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They moved before me but as pictures, wrought Each to reveal some secret of man's thought, On the sharp edge of sad mortality, Till in his place came one-oh! could it be? -My friend, my heart's first friend!-and did I gaze on thee?
On thee! with whom in boyhood I had played, At the grape-gatherings, by my native streams; And to whose eye my youthful soul had laid Bare, as to Heaven's, its glowing world of dreams; And by whose side 'midst warriors I had stood, And in whose helm was brought-oh! earned with blood!
The fresh wave to my lips, when tropic beams Smote on my fevered brow!-Ay, years had passed,
Severing our paths, brave friend!-and thus we met at last!
I see it still-the lofty mien thou borest-
We rent our way, a tempest of despair! -And thou hadst thou but died with thy true brethren there!
I call the fond wish back-for thou hast perished More nobly far, my Alvar!-making known The might of truth;(4) and be thy memory cherished
With theirs, the thousands, that around her throne
Have poured their lives out smiling, in that doom Finding a triumph, if denied a tomb!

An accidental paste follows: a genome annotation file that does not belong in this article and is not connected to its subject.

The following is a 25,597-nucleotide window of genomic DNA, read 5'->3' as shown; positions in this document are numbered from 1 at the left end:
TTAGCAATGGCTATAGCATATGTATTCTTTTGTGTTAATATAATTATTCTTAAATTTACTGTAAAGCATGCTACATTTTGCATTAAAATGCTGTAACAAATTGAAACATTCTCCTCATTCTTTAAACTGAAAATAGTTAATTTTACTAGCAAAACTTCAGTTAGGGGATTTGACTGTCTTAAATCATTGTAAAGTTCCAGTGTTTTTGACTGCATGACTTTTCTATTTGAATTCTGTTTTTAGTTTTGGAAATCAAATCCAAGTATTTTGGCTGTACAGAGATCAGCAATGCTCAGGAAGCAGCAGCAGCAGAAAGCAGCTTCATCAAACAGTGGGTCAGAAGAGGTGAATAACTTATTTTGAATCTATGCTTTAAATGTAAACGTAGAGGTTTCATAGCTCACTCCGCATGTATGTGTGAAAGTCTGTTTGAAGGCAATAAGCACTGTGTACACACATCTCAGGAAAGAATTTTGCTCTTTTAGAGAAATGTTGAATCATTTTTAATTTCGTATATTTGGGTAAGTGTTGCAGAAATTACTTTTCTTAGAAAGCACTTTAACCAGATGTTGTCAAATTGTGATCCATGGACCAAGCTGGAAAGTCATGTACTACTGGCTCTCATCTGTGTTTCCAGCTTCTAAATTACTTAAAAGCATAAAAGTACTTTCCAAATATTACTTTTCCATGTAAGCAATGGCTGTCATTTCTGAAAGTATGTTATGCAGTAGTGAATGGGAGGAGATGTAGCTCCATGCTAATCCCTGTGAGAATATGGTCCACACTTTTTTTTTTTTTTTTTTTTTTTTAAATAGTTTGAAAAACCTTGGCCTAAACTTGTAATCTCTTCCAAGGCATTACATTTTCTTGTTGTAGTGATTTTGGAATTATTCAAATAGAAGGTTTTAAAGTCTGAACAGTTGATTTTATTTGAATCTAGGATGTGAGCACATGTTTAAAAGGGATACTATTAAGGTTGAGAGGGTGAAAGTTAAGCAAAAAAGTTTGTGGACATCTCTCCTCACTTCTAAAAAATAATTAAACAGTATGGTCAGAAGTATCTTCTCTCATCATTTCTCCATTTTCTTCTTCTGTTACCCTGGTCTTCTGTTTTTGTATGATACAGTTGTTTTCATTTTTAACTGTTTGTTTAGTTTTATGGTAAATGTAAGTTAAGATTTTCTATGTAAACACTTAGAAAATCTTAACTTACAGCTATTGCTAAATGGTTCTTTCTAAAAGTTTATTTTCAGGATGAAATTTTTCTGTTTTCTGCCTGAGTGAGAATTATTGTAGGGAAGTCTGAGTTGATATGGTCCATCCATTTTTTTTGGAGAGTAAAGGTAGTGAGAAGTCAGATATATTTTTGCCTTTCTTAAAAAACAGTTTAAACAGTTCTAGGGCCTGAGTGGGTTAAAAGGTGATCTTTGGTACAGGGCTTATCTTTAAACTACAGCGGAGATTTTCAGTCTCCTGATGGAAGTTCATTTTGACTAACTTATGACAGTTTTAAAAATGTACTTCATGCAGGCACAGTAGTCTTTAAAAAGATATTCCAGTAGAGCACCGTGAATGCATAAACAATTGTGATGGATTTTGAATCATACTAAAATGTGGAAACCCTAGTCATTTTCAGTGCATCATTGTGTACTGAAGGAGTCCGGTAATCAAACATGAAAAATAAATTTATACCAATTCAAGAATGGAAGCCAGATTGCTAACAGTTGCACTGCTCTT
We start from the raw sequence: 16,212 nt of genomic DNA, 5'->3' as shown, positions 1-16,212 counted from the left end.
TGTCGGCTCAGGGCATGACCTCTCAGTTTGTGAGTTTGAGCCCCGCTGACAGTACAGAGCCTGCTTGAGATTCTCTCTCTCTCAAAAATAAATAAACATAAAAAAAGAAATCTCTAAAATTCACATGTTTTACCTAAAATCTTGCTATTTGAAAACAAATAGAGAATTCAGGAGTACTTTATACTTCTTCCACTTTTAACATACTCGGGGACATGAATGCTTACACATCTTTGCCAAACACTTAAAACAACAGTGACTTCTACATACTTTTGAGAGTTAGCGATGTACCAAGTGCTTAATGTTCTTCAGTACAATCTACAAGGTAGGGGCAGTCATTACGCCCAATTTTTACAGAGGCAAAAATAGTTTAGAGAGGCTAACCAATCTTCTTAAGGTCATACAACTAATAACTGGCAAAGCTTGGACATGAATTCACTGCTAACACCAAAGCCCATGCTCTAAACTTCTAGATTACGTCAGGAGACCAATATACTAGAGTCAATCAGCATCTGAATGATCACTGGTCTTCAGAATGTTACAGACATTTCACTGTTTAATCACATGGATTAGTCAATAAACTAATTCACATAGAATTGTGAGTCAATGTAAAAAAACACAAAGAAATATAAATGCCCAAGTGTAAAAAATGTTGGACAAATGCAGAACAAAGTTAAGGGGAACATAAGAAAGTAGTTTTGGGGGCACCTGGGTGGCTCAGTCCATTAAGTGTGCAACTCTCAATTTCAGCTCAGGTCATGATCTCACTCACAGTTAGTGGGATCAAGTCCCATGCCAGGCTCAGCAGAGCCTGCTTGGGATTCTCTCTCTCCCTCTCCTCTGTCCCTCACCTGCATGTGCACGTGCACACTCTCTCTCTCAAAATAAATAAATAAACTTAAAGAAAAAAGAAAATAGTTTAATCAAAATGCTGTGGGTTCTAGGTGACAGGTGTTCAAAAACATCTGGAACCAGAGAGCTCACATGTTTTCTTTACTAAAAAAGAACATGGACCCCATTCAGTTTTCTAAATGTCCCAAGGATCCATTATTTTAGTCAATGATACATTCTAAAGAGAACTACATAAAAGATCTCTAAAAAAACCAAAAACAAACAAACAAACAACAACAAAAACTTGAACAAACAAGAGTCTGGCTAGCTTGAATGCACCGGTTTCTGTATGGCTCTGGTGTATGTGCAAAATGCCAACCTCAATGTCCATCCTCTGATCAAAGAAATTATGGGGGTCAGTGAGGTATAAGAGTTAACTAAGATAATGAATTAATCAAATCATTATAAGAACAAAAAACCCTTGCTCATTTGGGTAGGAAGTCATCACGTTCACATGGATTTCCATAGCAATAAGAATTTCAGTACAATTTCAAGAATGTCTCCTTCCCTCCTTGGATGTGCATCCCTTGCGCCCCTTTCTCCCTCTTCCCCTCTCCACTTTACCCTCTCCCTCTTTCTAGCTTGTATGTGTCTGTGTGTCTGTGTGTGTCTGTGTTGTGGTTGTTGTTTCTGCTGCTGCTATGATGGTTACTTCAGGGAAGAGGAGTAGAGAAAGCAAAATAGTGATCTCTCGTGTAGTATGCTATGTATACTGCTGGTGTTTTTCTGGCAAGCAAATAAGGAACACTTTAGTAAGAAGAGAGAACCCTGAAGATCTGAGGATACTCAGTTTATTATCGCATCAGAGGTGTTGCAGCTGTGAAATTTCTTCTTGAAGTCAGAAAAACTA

-Ay, with their ashes hath the wind been sown, And with the wind their spirit shall be spread, Filling man's heart and home with records of the dead.
Thou Searcher of the Soul! in whose dread sight Not the bold guilt alone, that mocks the skies, But the scarce-owned, unwhispered thought of night,
As a thing written with the sunbeam lies; Thou know'st-whose eye through shade and depth can see,
That this man's crime was but to worship thee,
Like those that made their hearts thy sacrifice, The called of yore; wont by the Saviour's side, On the dim Olive-Mount to pray at eventide.
For the strong spirit will at times awake,
Our hope, if man were left to man's decree alone?
But this I felt not yet. I could but gaze On him, my friend; while that swift moment threw
A sudden freshness back on vanished days, Like water-drops on some dim picture's hue; Calling the proud time up, when first I stood Where banners floated, and my heart's quick blood
Sprang to a torrent as the clarion blew,
And he-his sword was like a brother's worn, That watches through the field his mother's youngest born.
But a lance met me in that day's career, Senseless I lay amidst th' o'ersweeping fight, Wakening at last-how full, how strangely clear, That scene on memory flashed!—the shivery light,
Moonlight, on broken shields-the plain of slaughter,
The fountain-side-the low sweet sound of wa
And Alvar bending o'er me-from the night Covering me with his mantle!—all the past Flowed back-my soul's far chords all answered to the blast.
Till, in that rush of visions, I became
As one that by the bands of slumber wound, Lies with a powerless, but all-thrilling frame, Intense in consciousness of sight and sound, Yet buried in a wildering dream which brings Loved faces round him, girt with fearful things! Troubled e'en thus I stood, but chained and
On that familiar form mine eye to keep-Alas! I might not fall upon his neck and weep!